Import / Export Kit For Dummies
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Whether you're assessing a product you plan to sell in your hometown or one you hope to sell halfway around the world, the product has to match the needs of the market. So how can you tell what your product's potential is?

When you're importing, look at how the product is doing in international markets to try to gauge whether it could be successful in the U.S. If the product is successful overseas, it may also do well in the U.S., as long as the U.S. has similar needs and conditions. That last point is key — there may be a huge market for snowshoes in Siberia, but if your target market is Florida, you probably won't find many buyers.

If you're exporting, one way to gauge overseas market potential is to look at sales in the domestic market. If a product is selling well in the U.S., it may do well abroad in a market that has similar needs and conditions.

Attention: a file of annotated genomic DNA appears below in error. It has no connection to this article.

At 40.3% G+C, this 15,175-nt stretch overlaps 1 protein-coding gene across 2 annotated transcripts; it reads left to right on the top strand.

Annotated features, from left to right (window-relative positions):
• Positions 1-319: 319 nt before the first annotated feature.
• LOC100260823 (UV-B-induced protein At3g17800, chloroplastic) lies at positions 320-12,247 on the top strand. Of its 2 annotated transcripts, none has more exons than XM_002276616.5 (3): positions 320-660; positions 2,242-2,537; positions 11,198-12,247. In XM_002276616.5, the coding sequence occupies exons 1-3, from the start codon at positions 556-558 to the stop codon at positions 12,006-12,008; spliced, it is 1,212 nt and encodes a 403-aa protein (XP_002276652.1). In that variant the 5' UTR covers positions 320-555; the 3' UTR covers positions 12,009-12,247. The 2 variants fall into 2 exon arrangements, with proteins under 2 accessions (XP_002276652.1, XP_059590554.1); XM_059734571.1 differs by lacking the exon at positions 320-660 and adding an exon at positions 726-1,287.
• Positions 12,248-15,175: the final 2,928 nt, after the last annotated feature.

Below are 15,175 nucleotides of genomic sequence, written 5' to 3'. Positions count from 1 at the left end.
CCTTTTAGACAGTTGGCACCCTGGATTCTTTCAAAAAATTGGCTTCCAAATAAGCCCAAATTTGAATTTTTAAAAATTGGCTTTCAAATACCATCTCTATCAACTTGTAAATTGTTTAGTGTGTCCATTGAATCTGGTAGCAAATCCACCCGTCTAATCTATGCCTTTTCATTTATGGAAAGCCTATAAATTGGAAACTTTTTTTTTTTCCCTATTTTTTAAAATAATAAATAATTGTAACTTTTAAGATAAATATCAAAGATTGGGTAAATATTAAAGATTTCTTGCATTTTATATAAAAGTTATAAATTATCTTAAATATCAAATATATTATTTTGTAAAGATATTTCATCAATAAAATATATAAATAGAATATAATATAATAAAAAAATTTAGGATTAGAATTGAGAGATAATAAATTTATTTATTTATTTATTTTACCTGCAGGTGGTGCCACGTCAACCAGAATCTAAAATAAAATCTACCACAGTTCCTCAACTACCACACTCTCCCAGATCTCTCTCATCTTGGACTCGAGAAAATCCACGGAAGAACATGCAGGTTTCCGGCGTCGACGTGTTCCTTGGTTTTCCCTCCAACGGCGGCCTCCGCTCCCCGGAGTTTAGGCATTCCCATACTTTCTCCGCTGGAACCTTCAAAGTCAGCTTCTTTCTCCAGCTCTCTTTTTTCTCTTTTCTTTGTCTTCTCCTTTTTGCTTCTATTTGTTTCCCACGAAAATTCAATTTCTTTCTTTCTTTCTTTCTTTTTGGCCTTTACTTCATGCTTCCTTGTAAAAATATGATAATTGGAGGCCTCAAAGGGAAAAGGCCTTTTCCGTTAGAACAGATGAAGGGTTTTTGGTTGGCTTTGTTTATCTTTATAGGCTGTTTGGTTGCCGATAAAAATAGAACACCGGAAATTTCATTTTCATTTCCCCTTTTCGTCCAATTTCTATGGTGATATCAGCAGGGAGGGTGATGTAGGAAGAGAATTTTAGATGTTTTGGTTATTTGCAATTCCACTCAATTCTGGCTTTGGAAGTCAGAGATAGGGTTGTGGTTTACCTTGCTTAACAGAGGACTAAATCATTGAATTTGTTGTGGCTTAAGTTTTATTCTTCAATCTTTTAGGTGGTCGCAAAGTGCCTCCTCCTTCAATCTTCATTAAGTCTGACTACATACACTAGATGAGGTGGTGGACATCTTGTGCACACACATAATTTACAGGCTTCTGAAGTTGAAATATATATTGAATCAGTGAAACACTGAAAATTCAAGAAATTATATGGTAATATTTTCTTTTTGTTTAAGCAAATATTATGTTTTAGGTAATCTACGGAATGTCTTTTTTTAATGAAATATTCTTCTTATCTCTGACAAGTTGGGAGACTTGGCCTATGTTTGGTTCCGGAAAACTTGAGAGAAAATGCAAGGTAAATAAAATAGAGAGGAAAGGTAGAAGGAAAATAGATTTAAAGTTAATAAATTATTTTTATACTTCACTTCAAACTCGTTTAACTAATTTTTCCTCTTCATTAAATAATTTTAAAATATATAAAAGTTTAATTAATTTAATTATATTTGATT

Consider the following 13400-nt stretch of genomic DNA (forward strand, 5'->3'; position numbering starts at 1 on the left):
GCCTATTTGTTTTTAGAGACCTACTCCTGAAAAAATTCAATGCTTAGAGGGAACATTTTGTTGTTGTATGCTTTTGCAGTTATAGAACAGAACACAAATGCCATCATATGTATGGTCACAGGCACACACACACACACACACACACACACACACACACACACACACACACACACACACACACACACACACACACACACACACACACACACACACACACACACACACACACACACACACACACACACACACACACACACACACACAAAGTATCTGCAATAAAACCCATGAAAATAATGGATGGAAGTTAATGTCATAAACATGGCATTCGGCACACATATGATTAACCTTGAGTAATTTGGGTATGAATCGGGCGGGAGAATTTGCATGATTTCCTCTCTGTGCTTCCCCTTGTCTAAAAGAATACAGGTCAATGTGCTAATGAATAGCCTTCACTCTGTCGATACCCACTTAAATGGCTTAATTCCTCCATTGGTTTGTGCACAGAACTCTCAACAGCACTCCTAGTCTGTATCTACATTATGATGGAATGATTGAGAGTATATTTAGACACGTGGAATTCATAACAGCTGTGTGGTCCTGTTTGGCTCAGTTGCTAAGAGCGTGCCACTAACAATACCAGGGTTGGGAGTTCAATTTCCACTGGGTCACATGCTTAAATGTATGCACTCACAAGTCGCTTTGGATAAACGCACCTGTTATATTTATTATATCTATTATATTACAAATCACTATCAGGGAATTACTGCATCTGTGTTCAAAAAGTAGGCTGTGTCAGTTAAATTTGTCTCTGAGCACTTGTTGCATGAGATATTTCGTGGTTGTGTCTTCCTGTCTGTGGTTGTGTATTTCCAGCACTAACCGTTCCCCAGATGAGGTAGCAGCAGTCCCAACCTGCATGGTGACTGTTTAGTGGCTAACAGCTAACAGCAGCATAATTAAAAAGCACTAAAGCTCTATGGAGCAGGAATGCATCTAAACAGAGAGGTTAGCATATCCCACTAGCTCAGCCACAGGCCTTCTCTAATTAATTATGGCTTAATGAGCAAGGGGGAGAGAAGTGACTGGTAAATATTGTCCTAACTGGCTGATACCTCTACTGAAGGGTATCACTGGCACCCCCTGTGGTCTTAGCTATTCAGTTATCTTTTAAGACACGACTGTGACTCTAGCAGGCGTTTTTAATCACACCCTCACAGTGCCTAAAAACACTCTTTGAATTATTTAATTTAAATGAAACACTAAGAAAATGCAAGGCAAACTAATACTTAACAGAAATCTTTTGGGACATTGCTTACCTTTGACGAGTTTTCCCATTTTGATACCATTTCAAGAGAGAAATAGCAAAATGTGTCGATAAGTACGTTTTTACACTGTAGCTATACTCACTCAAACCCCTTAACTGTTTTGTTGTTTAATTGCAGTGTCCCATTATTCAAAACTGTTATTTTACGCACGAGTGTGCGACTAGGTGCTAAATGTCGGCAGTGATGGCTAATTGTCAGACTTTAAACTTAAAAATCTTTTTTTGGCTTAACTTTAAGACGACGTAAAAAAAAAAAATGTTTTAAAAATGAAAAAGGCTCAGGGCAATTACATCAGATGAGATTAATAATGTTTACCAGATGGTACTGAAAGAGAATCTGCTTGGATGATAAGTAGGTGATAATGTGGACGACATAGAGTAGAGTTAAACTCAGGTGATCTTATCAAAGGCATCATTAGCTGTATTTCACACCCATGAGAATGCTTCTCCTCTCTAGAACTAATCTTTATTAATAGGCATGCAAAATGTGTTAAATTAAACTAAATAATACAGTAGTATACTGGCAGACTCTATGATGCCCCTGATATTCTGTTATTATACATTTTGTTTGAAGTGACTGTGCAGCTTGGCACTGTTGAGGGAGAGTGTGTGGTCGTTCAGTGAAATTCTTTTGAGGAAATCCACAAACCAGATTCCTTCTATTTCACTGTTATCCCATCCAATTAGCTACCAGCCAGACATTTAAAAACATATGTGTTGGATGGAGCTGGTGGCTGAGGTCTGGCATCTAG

Even if the sales of a product in the U.S. are declining, you may still find a growing international market. This is especially true if the product is losing U.S. sales due to advances in technology. A developing country may not require state-of-the-art products. For example, sales of brooms in the U.S. may decline as vacuum cleaner sales rise, but a country where electricity isn't as widespread may have a huge market for high-quality brooms.

Because of economic, cultural, environmental, political, legal, and financial differences, some products offer limited potential in some markets.

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John Capela has taught marketing, management, and international business courses at St. Joseph's College in New York for 20 years. He is president of CADE International, which provides consulting and training in international business including importing, exporting, licensing, and foreign investment.

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